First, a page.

Cold snap in January brought so-called slurpee waves as slushy cold water rolled in. Jeanna Shepard

Wednesday, December 19, 2018

Natural highlights for the year that was included a pod of about 150 dolphins frolicking not far off Menemsha and filmed by the Finkelstein family. Grasshopper sparrows returned after a long absence to the plains of Katama, a possible sign of ecological health, while a brown booby was spotted in Menemsha, another avian sign of global warming as territories move ever northward for many species, including kudzu, an invasive plant discovered this year in West Tisbury.

Cattle egrets enjoyed a respite near Middle Road, a cold stunned  loggerhead turtle was saved just before Thanksgiving, and a leatherback turtle was saved earlier in the season after being entangled in a lobster pot.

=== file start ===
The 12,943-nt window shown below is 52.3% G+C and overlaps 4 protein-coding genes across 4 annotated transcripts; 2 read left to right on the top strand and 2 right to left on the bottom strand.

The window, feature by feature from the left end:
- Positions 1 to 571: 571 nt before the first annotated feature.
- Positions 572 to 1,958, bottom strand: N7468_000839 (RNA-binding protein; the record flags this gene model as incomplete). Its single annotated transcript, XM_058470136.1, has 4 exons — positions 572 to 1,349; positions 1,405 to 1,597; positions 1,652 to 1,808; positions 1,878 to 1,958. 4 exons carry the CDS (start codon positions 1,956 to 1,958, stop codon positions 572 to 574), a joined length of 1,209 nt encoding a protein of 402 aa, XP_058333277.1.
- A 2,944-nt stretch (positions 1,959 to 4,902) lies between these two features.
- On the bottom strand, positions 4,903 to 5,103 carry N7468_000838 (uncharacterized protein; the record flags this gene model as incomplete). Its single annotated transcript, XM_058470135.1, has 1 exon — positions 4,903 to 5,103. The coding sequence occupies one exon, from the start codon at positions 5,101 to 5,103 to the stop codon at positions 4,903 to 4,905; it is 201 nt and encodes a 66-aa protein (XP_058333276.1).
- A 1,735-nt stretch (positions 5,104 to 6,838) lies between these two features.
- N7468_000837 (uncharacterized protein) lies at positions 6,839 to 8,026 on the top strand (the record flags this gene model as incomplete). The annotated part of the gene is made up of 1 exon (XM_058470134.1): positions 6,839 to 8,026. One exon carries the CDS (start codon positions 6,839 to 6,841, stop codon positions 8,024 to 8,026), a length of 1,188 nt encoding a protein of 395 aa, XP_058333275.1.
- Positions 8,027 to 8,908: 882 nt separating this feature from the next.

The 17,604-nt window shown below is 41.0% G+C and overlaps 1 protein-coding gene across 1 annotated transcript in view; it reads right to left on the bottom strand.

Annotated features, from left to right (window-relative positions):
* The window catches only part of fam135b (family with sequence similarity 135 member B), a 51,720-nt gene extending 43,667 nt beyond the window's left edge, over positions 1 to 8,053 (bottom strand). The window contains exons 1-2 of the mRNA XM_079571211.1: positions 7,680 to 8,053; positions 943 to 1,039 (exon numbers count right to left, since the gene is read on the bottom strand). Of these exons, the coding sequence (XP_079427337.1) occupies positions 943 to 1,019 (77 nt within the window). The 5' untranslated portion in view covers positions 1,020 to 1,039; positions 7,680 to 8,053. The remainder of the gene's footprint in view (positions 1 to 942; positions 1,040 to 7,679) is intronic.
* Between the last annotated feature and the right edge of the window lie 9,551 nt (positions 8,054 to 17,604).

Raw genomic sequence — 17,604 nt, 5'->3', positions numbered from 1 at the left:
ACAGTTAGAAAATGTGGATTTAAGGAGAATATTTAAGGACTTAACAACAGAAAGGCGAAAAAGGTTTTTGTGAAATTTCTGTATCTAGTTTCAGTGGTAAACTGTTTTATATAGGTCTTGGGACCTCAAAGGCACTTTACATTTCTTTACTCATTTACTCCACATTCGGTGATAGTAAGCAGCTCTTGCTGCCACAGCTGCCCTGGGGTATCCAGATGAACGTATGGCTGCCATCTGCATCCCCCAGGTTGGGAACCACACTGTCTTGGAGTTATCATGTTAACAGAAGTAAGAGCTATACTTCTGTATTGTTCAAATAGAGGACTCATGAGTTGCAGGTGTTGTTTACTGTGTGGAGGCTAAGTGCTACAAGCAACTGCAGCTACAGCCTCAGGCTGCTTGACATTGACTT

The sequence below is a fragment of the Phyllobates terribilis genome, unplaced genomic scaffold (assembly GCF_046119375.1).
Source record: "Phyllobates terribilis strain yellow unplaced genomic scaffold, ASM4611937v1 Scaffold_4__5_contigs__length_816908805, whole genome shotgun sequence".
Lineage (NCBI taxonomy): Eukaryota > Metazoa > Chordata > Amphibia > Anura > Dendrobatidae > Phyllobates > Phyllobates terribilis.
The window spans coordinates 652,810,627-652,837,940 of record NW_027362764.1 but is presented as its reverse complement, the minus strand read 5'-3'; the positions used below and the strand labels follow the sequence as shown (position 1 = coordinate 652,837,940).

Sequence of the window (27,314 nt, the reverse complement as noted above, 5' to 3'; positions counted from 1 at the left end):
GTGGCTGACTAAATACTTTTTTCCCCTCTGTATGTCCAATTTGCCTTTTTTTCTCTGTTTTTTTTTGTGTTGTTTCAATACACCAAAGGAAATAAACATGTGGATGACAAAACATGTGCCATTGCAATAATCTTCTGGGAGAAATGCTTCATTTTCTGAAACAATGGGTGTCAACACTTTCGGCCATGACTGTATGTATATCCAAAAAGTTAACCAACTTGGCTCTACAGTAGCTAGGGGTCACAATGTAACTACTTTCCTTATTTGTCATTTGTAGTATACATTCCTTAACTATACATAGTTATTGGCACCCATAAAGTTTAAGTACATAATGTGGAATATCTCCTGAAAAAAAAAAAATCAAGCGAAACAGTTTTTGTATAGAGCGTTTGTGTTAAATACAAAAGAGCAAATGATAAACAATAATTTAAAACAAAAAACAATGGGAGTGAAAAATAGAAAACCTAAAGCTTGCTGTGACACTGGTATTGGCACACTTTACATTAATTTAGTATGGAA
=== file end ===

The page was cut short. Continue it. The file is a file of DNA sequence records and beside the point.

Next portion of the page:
Sheriff’s Meadow introduced a trail app to help hikers know where they are in the woods, along with its Take a Break campaign to put benches along the paths for weary walkers.

On the downside, Ice House Pond was closed much of the summer due to high bacteria counts and the plight of the Right Whale population continues to be in jeopardy.

Polly Hill Arboretum unveiled its list of 20 iconic trees to mark its 20th anniversary and the Mill Pond Watershed study was released.

Old friends visited too, like the snowy owl, one of whom extended its stay into June.

Squibnocket Beach enjoyed a makeover to its beach and parking lot as the surf continued to beckon as well as the woods and ponds and inlets of the Island outdoors.




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